That includes the education sector, where government surveys suggest 98.4 percent of teachers have had a dose. Nevertheless, Dalgleish said some school leaders had endured difficult conversations with teachers who prefer to leave their jobs rather than get the plug.
“My understanding is that the department will provide information to schools where any employees do not meet the requirements by Monday. They can then seek a replacement employee, he said
“What we are waiting for is clarity on what our responsibilities and rights are if employees meet on site when they are not meant to be there.”
When term 1 begins on January 28 next year, unvaccinated teachers will no longer have access to leave rights, according to the teaching department’s correspondence to all school staff.
They will be considered “absent without leave” after this date before the department can legally terminate their employment from 28 April.
The mandate has also begun to bite in the sports industry: three employees working for leading horse trainer Peter Moody are stepping down along with at least 32 other racing workers, while the AFL believes a “handful” of staff in Victorian clubs have yet to get a jab.
Bendigo teacher Simone, who asked for her last name to be detained, and her partner, an agricultural worker, will both be unemployed from Monday because they do not want to be vaccinated. She has already spent all of her annual vacation and is no longer off duty when she started in 2016.
As a result, Simone said their one-year-old son — who has taken his childhood shots — would no longer be able to get into day care because unvaccinated parents were banned from handing over, while the couple might also have to move in with Simone’s parents.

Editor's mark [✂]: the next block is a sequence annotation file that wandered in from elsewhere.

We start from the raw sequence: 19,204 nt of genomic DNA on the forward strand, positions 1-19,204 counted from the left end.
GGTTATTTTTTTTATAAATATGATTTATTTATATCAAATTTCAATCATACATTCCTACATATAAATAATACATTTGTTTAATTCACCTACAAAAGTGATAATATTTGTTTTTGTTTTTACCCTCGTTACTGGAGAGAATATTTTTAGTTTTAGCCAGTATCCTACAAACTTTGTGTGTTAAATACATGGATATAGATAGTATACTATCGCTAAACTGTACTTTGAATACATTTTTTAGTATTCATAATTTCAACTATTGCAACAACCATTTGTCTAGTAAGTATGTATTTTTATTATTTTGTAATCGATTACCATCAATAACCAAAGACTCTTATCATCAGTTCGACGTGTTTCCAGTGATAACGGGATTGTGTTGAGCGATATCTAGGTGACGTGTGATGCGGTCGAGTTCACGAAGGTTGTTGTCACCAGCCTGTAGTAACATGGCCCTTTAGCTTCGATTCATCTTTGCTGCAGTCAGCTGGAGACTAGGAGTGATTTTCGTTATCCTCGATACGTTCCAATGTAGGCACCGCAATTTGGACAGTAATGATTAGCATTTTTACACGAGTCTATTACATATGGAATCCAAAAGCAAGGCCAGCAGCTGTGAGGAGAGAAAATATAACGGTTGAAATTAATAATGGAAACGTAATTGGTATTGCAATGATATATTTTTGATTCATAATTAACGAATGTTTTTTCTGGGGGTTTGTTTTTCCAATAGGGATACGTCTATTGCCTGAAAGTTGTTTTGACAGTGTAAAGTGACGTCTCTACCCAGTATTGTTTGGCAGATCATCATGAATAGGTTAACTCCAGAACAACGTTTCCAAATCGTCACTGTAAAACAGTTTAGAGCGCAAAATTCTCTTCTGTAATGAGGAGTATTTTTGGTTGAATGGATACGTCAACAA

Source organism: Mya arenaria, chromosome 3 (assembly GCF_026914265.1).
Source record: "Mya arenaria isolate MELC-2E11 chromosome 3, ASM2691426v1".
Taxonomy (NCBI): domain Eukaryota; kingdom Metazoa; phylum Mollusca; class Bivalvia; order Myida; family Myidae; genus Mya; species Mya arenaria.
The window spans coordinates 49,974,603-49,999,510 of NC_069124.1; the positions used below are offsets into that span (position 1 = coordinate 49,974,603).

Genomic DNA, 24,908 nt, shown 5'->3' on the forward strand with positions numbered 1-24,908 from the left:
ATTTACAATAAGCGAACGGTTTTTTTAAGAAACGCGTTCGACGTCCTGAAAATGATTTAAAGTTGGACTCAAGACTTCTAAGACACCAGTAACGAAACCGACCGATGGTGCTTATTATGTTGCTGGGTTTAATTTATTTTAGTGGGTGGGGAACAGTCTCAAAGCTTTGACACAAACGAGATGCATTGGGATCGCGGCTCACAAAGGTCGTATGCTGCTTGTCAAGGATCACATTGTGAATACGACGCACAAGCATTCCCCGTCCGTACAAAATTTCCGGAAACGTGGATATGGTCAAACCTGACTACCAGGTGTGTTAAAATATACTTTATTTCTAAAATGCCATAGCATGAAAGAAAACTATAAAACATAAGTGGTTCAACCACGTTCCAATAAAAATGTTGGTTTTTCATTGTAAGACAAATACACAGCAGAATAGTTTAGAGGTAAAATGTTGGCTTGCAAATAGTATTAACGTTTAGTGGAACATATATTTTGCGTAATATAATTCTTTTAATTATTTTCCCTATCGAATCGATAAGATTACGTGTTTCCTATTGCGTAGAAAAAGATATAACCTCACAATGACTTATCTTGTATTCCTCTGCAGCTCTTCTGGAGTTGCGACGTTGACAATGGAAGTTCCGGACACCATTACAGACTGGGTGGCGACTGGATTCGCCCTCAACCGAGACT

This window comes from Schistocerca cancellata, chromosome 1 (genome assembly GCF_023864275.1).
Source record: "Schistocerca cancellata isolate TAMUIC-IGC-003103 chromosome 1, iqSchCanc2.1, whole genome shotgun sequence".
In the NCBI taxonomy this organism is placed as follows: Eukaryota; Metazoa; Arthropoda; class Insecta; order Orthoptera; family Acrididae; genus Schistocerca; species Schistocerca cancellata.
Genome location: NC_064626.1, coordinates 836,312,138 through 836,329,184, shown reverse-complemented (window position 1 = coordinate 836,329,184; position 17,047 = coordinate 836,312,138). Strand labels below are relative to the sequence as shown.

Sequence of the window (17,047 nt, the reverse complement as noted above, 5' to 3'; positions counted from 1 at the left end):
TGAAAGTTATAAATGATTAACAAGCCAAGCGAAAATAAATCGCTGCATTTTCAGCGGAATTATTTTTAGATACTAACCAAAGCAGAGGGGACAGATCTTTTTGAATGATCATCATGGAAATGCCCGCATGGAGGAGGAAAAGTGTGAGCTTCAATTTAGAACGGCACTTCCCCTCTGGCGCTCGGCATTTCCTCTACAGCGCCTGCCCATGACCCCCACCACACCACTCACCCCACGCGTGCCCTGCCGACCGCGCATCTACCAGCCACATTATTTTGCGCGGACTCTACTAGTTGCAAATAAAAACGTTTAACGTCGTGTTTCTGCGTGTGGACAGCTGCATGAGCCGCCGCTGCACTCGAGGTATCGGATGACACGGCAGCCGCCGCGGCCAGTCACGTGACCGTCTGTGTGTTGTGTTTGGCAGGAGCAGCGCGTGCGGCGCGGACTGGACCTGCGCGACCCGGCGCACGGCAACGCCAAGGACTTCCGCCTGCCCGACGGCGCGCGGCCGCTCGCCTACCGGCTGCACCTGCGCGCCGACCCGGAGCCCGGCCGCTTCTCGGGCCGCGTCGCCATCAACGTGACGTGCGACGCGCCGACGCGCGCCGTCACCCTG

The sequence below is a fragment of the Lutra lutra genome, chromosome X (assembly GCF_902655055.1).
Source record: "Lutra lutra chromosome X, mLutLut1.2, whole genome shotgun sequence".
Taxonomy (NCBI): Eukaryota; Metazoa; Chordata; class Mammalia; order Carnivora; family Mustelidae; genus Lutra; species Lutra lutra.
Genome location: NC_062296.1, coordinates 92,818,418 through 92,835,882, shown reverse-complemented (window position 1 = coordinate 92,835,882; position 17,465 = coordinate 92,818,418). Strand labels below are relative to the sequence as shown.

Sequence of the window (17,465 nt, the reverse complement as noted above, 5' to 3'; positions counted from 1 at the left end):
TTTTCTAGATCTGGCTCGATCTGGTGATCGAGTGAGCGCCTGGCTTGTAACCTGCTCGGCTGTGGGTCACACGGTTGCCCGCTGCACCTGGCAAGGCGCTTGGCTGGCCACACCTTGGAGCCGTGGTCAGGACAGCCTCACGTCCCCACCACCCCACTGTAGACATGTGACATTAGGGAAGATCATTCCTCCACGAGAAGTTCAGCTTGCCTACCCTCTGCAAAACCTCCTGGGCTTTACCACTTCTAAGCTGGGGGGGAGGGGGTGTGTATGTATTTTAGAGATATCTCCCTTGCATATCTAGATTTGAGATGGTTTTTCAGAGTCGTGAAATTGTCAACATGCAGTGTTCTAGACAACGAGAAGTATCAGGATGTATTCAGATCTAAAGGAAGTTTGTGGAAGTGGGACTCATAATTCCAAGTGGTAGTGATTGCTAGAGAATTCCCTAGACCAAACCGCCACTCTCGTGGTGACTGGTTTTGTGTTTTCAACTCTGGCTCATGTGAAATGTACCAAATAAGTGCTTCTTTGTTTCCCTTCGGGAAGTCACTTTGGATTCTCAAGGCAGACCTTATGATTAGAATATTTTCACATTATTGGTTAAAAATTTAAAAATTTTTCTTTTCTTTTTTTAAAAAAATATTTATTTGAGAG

“What example would it give our son if we succumbed to a health decision we were not sure about?” she said.
Jasmine Geen, a year 5 teacher at an elementary school in Melbourne’s north — a COVID-19 hotspot — taught on-site one day a week and said it was comforting to know she would only work with colleagues who have been vaccinated.
“No single child at my school will be vaccinated and there are over 500 students,” she said.
Healthcare professionals have an extra week, until October 29, to get their first vaccine dose. As of Thursday, at least 94.2 per cent of staff at Royal Melbourne Hospital and 97 per cent at Austin Health had received a sting.
Lisa Fitzpatrick, Victorian secretary of the Australian Nursing and Midwifery Federation, said she did not have data available but her sense was only a very small number of nurses were adamant against the vaccine
“For some people, nothing will change their minds, and it’s a shame when we go to the top of things,” Fitzpatrick said. “But there are consequences to every choice we make.”
As Prime Minister Daniel Andrews reiterated his view that being vaccinated with your employer was not a tough conversation, the number of people asking the community’s legal center Justice Connect for clarification about their rights has increased significantly over the past week.
Amy Schwebel, head of the center’s access program, said the most common queries were about what evidence is required.
“How their privacy will be protected is also a common theme and what steps their employers need to take to support their return to work anywhere along the line,” Schwebel said.
Victorian Trades Hall Council secretary Luke Hilakari, who represents more than 30 unions, said unions would continue to work for members even if they chose not to be vaccinated.
“Employers will face opportunities – to put people down without pay, there may be opportunities to take leave for a period of time or perform some tasks from home,” he said.
“Trade unions will continue to represent members as best we can, while respecting health ordinances and encouraging society to be vaccinated.”
With a easing of restrictions on the horizon when 70 per cent of eligible Victorians over the age of 16 are fully vaccinated and as single-dose coverage approaches 90 per cent, the state Chamber of Commerce and chief executive Paul Guerra said federal data suggested vaccination doubts were lower in Victoria than any other state.
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